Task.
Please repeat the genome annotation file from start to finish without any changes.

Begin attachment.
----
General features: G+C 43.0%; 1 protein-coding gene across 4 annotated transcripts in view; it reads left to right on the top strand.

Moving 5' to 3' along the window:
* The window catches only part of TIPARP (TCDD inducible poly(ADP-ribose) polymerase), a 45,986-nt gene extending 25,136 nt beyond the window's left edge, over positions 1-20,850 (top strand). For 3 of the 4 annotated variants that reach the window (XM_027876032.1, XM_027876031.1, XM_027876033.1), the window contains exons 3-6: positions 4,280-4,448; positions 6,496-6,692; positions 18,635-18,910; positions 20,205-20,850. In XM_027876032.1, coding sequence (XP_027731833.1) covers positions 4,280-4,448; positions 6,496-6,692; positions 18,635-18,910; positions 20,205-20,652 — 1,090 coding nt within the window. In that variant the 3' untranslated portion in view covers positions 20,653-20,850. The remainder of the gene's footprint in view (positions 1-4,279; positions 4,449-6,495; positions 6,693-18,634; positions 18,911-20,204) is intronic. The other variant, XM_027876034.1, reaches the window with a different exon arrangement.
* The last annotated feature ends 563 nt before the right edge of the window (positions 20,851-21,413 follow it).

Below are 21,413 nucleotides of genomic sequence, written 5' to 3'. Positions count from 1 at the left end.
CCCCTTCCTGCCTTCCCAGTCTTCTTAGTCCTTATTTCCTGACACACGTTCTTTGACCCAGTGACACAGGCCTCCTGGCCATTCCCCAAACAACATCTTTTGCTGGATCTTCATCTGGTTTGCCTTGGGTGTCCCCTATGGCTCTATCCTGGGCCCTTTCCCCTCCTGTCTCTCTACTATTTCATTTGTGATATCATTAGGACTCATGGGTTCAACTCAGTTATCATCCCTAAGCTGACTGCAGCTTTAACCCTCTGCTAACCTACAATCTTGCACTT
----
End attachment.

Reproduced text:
General features: G+C 43.0%; 1 protein-coding gene across 4 annotated transcripts in view; it reads left to right on the top strand.

Moving 5' to 3' along the window:
* The window catches only part of TIPARP (TCDD inducible poly(ADP-ribose) polymerase), a 45,986-nt gene extending 25,136 nt beyond the window's left edge, over positions 1-20,850 (top strand). For 3 of the 4 annotated variants that reach the window (XM_027876032.1, XM_027876031.1, XM_027876033.1), the window contains exons 3-6: positions 4,280-4,448; positions 6,496-6,692; positions 18,635-18,910; positions 20,205-20,850. In XM_027876032.1, coding sequence (XP_027731833.1) covers positions 4,280-4,448; positions 6,496-6,692; positions 18,635-18,910; positions 20,205-20,652 — 1,090 coding nt within the window. In that variant the 3' untranslated portion in view covers positions 20,653-20,850. The remainder of the gene's footprint in view (positions 1-4,279; positions 4,449-6,495; positions 6,693-18,634; positions 18,911-20,204) is intronic. The other variant, XM_027876034.1, reaches the window with a different exon arrangement.
* The last annotated feature ends 563 nt before the right edge of the window (positions 20,851-21,413 follow it).

Below are 21,413 nucleotides of genomic sequence, written 5' to 3'. Positions count from 1 at the left end.
CCCCTTCCTGCCTTCCCAGTCTTCTTAGTCCTTATTTCCTGACACACGTTCTTTGACCCAGTGACACAGGCCTCCTGGCCATTCCCCAAACAACATCTTTTGCTGGATCTTCATCTGGTTTGCCTTGGGTGTCCCCTATGGCTCTATCCTGGGCCCTTTCCCCTCCTGTCTCTCTACTATTTCATTTGTGATATCATTAGGACTCATGGGTTCAACTCAGTTATCATCCCTAAGCTGACTGCAGCTTTAACCCTCTGCTAACCTACAATCTTGCACTT